Once upon a time, there was a tiny village named Tambreet. Many, many moons ago, a young girl was born to the headwoman of the village. Though her mother loved her very much, she feared for her too. On the day of the girl’s birth, a seer had foretold that the girl would know much sorrow—as much sorrow as five generations of her people. Because of this prophecy, the girl was named Tears Falling Like Raindrops. She lived a long, happy life and seemed like she would avoid the pain foretold by the prophet.

Sadly, when she was a grown woman with two children of her own, the prophecy came true. The woman lost her husband and son, and her daughter was maimed. The woman was tested and tried—and in the end, she was embraced by Luna. She would live a very long time, possibly forever, and she would remember that sorrow just as long. She ran from her home and she swore to herself that she would never come back. Like so many other promises, that would be one the woman could not keep…

After leaving Chaya, it took the circle most of the next two weeks to travel north and cross the edge of Arczeckhi territory. Though they didn’t fear the barbarians, the whole point of the trip was to avoid putting the Lion’s Roar through any more stress and a war with the notoriously vicious and fearless Arczeckhi would be the very definition of “stress.” As they traveled closer to Tambreet, Ven finally began to open up a little bit about her past, mentioning that she had lived there as a mortal. From time to time, after she had Exalted, she would stop back in to drop off pieces of old technology or magic she found in the wilderness, things to make their lives a little easier, but she hadn’t been back in some time. When they asked her how long “some time” was, she was more than a little vague.

As they approached Tambreet, Ven waxed nostalgic about the small town she had grown up in, though her voice held a note of bitterness. The Lion’s Roar slogged through the mucky lowlands around the Maruto River, passing the occasional small fishing village before finally coming in sight of a much larger city. Ven was confused; Tambreet was a small town, no more than fifty people, but they were looking at a city-state of several thousand. Her hurt expression told them everything they needed to know. It hadn’t been “a couple of years” since she had been here—it had been at least a handful of decades.

Before they could find themselves too melancholic about the passage of time and the ephemera of mortality, a small patrol mounted on bizarre beasts came streaking from a concealed outpost in the nearby jungle. A dozen riders on hump-backed animals surged forward, wearing boiled leather armor and wielding obsidian-tipped spears. They were admirable armed and armored for a pre-bronze civilization, but the most surprising thing was their artillery support. Behind them came out a swamp-sled drawn by a small team of the beasts—and on the sled was a First Age light essence cannon. Somehow, these swamp-dwellers had gotten their hands on a working—if somewhat jury-rigged—essence cannon and had turned it into a mobile firebase.

The Lion’s Roar animating intelligence informed the circle that the weapon might be a “light” cannon, but it still had the potential to do serious damage to the warstrider from a direct hit. Worse, the swamp reduced the ‘strider’s maneuverability to almost nothing while the cavalry’s swamp-beasts gave them surprisingly good mobility—not that the Lion’s Roar had a working projectile weapon. With nothing to do other than risk exposing themselves and hoping that cooler heads would prevail, Red Lion activated the public address system and called for a parley.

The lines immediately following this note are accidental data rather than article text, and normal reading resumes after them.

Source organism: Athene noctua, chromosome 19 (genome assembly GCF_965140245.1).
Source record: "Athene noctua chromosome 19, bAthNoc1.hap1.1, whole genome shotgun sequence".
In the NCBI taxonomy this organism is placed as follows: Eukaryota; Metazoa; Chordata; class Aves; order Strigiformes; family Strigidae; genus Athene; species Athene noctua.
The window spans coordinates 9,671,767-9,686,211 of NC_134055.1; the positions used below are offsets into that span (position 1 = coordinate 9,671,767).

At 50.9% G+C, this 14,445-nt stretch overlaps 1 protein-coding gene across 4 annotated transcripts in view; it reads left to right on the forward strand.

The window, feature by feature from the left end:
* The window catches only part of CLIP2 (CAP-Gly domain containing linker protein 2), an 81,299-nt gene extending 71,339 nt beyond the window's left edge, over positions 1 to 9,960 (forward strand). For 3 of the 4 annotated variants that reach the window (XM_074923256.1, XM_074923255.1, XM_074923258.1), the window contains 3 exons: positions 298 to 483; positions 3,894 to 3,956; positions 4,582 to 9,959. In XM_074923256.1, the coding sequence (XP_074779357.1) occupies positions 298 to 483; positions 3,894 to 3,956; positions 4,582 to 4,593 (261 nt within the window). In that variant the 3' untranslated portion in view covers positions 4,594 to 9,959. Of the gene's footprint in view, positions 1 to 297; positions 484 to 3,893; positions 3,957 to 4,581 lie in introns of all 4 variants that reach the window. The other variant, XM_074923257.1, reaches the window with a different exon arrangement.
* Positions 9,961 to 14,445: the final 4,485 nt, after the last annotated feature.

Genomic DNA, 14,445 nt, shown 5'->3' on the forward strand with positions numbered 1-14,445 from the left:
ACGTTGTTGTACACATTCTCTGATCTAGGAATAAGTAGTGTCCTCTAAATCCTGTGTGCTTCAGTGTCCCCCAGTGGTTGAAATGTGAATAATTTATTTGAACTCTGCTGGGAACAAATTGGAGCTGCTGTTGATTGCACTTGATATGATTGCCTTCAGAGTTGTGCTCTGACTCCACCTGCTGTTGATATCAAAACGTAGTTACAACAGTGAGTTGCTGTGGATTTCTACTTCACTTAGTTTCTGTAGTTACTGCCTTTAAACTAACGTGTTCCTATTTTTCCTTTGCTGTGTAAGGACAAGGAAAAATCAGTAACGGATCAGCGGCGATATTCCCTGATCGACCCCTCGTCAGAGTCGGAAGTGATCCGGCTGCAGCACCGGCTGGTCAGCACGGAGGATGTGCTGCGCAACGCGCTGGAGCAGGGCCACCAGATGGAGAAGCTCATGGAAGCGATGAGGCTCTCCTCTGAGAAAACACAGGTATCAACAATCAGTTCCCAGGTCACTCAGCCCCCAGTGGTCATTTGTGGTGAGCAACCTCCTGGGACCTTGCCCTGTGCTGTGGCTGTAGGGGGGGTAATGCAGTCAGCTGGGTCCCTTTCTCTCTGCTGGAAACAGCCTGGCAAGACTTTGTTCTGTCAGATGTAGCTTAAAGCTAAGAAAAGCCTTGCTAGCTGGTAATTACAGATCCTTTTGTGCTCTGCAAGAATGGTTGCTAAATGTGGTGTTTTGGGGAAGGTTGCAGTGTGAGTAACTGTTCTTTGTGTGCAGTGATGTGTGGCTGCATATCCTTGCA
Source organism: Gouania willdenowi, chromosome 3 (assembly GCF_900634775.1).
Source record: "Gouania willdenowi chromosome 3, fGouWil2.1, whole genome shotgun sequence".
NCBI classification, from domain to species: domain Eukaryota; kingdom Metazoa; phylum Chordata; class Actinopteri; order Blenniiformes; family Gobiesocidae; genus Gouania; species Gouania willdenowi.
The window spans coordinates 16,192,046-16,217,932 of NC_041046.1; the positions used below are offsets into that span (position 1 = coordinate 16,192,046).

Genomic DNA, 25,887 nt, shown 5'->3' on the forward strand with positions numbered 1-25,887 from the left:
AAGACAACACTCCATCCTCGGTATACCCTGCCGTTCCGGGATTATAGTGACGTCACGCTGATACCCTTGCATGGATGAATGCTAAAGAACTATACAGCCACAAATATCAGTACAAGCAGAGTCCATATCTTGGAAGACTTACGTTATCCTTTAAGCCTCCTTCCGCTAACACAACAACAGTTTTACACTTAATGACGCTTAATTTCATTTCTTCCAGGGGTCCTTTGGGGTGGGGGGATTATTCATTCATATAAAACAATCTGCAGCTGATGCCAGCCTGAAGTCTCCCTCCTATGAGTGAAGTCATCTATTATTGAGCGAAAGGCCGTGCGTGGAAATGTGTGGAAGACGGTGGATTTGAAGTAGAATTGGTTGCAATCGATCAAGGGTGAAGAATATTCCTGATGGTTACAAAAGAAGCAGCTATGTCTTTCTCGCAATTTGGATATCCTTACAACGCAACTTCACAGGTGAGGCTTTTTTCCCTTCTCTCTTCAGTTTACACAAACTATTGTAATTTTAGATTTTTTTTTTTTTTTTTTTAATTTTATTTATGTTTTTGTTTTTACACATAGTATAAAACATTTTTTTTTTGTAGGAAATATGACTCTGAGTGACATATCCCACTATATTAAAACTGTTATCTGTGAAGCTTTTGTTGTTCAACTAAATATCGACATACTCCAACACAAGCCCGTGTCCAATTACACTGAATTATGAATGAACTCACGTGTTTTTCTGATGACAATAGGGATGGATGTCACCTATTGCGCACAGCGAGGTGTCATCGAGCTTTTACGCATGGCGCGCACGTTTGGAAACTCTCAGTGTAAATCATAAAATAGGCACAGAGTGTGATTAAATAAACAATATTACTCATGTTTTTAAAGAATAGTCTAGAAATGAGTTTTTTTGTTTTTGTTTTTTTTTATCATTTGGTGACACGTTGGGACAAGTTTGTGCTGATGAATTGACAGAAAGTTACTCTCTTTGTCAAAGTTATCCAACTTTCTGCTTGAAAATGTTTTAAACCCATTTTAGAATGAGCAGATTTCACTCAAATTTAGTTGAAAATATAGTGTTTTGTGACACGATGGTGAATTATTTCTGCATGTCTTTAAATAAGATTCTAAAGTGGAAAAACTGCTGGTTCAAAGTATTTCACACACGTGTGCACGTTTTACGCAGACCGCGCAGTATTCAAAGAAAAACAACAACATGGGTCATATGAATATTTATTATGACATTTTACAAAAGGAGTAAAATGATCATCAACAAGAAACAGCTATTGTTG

As they exited the warstrider, the scouts were careful to keep a safe distance from the intruders. They had clearly never seen a warstrider before—otherwise, they wouldn’t be so confident that they could hold it off with a dozen camel-mounted soldiers and an essence cannon—but they were otherwise quite competent. The essence cannon stayed at its maximum certain operational distance while the cavalrymen kept a careful perimeter around the strangers. Ven watched the growing frustration between the two sides—especially considering that only she and Prism could speak the tribal patois—so she grew tired of waiting and cut right to the chase. She changed into her kaiju platypus shape, and gronked a mighty gronk at the cavalrymen, who immediately threw themselves from their mounts and prostrated themselves before her.

Ven changed back into human form, confused but happy that her attempt at intimidation had worked so well. As the cavalrymen jabbered, she began to realize that they weren’t just scared—they were begging her divine forgiveness. Apparently, in the time she had departed Tambreet, her people had come to see her as some sort of patron deity. She quickly offered them forgiveness, on the condition that she and her fellow “gods” be escorted to people of importance immediately.

The circle loaded back into the warstrider as the Tambreet cavalry formed themselves into an impromptu honor guard. The procession through the city revealed a thriving metropolis; in the generations since Ven left, the people had used irrigation and architecture to drain the marshland into more easily contained pools and eddies, building up great mounds of earth upon which to build permanent structures. The mounds stood as high as a hundred feet, though it seemed that most people still lived in reed huts on stilts above the pools and marshes. Some of those huts were elaborate constructions, built with scaffolding supports on the mounds to give them greater strength, and with vines and plants growing across the scaffolding like latticework. The city was full of animal life as well, with the people seeming to live in harmony with the wildlife that surrounded them. Perhaps most astonishing were the clear signs of working First Age technology: water purifiers, weather dampers, early warning systems, and other constructs whose workings had been lost to time. Ven recognized them all as things she had scavenged and repaired, then left for the Tambreeti in years past.